The concept of cultural appropriation still has some people scratching their heads and saying, "I don't get it. What's the big deal?"
Let us educate you, Perezcious readers, and we hope you'll keep an open mind.
Photos: Cultural Appropriation In Fashion & Style
The most basic definition is adopting aspects of a culture, like clothing or hairstyles, that are not a part of your own culture. For example, wearing a sari or kimono when you're not Indian or Japanese.
It's not always inappropriate or offensive, because it does really depend on context and the power dynamic between dominant and minority cultures. However, if you're wearing these items of clothing as a costume to a Halloween party, it can definitely be offensive to members of that culture who do not see their traditional clothes as costumes to be worn just for fun, or to be mocked.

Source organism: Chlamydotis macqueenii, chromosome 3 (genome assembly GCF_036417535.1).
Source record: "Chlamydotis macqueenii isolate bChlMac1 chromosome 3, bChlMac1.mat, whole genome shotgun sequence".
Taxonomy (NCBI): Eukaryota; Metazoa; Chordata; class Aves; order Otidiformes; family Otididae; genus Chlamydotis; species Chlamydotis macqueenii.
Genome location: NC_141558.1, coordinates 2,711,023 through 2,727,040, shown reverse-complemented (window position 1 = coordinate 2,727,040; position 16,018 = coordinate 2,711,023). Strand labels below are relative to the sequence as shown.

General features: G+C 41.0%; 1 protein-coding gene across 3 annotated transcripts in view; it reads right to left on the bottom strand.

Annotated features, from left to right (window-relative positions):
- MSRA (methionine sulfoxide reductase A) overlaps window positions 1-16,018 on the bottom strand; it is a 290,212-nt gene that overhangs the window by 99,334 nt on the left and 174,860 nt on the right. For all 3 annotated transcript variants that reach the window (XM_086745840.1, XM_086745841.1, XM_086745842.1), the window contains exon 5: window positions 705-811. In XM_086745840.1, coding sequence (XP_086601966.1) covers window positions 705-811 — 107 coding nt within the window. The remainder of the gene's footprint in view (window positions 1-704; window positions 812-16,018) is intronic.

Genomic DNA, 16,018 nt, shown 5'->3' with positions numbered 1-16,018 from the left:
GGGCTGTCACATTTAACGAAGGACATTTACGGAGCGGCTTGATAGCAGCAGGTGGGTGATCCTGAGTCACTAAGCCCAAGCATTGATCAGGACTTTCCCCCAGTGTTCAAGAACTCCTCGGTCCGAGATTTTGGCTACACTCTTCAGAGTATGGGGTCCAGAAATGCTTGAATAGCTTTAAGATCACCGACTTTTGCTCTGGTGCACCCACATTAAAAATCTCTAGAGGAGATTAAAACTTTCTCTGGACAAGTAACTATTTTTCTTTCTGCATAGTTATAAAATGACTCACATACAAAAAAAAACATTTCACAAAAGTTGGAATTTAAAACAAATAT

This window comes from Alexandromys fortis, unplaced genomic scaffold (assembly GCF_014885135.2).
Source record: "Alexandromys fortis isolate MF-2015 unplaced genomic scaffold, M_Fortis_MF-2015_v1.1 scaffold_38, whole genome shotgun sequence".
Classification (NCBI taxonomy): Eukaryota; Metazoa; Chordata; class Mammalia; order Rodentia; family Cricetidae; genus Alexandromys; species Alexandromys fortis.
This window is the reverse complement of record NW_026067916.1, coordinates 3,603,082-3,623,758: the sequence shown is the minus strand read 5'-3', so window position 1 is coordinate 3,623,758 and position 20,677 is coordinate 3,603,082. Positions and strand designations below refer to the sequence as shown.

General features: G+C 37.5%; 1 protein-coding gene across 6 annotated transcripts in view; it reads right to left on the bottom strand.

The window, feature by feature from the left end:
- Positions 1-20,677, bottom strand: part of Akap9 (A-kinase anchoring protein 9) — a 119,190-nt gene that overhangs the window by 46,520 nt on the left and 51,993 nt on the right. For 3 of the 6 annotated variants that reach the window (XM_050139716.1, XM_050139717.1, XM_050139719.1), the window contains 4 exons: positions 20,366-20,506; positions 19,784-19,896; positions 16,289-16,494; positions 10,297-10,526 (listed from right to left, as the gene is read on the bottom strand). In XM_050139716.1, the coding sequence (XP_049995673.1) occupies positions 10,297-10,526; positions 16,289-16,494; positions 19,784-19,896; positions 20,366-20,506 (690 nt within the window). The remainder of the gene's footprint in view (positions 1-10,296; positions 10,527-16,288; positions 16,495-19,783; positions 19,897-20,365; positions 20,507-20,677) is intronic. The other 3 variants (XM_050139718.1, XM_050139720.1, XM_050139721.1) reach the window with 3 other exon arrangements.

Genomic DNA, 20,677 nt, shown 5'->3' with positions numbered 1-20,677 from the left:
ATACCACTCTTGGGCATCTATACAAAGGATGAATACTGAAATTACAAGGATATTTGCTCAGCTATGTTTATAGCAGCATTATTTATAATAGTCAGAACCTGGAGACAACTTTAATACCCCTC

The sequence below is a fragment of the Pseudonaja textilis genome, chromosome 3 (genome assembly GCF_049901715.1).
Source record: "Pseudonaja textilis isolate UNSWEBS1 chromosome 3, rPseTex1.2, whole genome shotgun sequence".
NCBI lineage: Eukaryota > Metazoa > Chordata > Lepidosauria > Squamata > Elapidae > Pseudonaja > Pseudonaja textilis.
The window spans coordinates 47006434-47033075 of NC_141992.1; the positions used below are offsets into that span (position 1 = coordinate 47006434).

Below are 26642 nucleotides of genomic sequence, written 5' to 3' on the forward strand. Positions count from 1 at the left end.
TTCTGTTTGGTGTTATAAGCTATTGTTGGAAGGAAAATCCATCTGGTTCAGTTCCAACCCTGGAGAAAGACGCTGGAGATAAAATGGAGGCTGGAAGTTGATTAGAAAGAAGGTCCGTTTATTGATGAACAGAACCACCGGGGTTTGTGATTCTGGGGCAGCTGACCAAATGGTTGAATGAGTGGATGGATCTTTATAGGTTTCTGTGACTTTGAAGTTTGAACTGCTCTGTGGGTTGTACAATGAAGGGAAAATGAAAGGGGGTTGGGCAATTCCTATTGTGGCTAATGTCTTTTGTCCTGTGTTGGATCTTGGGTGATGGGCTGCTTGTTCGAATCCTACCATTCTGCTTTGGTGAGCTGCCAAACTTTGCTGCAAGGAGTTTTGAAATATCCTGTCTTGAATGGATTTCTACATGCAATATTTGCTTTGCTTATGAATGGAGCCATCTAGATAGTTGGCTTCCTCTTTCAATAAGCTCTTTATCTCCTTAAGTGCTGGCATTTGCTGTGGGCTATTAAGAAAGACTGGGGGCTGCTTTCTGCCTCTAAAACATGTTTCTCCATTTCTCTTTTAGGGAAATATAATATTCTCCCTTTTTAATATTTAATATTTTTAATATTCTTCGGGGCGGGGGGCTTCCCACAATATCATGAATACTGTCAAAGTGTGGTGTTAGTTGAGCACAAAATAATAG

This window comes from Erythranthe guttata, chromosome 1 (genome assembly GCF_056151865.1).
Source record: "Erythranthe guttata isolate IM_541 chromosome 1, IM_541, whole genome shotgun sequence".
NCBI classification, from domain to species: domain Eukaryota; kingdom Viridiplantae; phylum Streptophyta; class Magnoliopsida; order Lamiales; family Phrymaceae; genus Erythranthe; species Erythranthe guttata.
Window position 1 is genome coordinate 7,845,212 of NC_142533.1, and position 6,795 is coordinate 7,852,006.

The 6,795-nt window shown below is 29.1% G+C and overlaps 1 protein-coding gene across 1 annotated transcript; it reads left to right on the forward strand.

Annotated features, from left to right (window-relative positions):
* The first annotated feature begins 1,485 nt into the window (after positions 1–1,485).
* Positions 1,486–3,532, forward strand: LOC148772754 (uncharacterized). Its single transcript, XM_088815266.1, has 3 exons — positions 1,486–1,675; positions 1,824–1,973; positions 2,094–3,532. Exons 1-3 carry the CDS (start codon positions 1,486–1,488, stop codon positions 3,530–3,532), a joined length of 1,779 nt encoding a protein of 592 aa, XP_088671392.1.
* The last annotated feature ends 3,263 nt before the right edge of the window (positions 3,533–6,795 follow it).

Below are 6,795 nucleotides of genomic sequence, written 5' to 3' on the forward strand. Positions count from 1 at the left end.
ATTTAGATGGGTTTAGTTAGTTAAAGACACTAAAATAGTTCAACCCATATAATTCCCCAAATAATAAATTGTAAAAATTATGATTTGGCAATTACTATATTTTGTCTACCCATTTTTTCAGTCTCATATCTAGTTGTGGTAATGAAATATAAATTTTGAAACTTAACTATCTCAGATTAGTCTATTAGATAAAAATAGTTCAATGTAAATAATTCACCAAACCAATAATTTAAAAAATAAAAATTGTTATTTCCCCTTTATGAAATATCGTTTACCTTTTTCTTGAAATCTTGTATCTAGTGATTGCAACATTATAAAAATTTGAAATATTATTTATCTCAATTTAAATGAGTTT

Moreover, sacred aspects of a culture, such as Native American headdresses, are considered offensive when worn by non-Natives because they are traditionally earned by the men of a particular tribe, and not meant to add a "cool" factor to your Coachella outfit. The same goes for bindis, which have sacred religious meaning for Hindu women in particular.
Certain hairstyles can also be seen as offensive cultural appropriation. Amandla Stenberg, who called out Kylie Jenner for sporting cornrows but never speaking out about the injustices faced by black people, explains it perfectly HERE.
Many black people feel that white people, who are still the dominant culture in American society and inarguably the world at large, love to adopt black hairstyles, slang, and fashion, but then rarely, if ever, speak out about the racism that still affects black men and women on a daily basis.
When marginalized people see their culture being usurped by people in power who don't use that power to help them or be good allies, it makes them feel even more disenfranchised.
We hope you'll keep all this in mind if you're going to Coachella this month, or planning a Halloween costume, and also just in general as an educated citizen of the world.
Also, you can CLICK HERE for a fashion guide to Coachella that isn't offensive!
Have fun in the desert; just don't be a d*ck!
[Image via Khloe Kardashian/Instagram]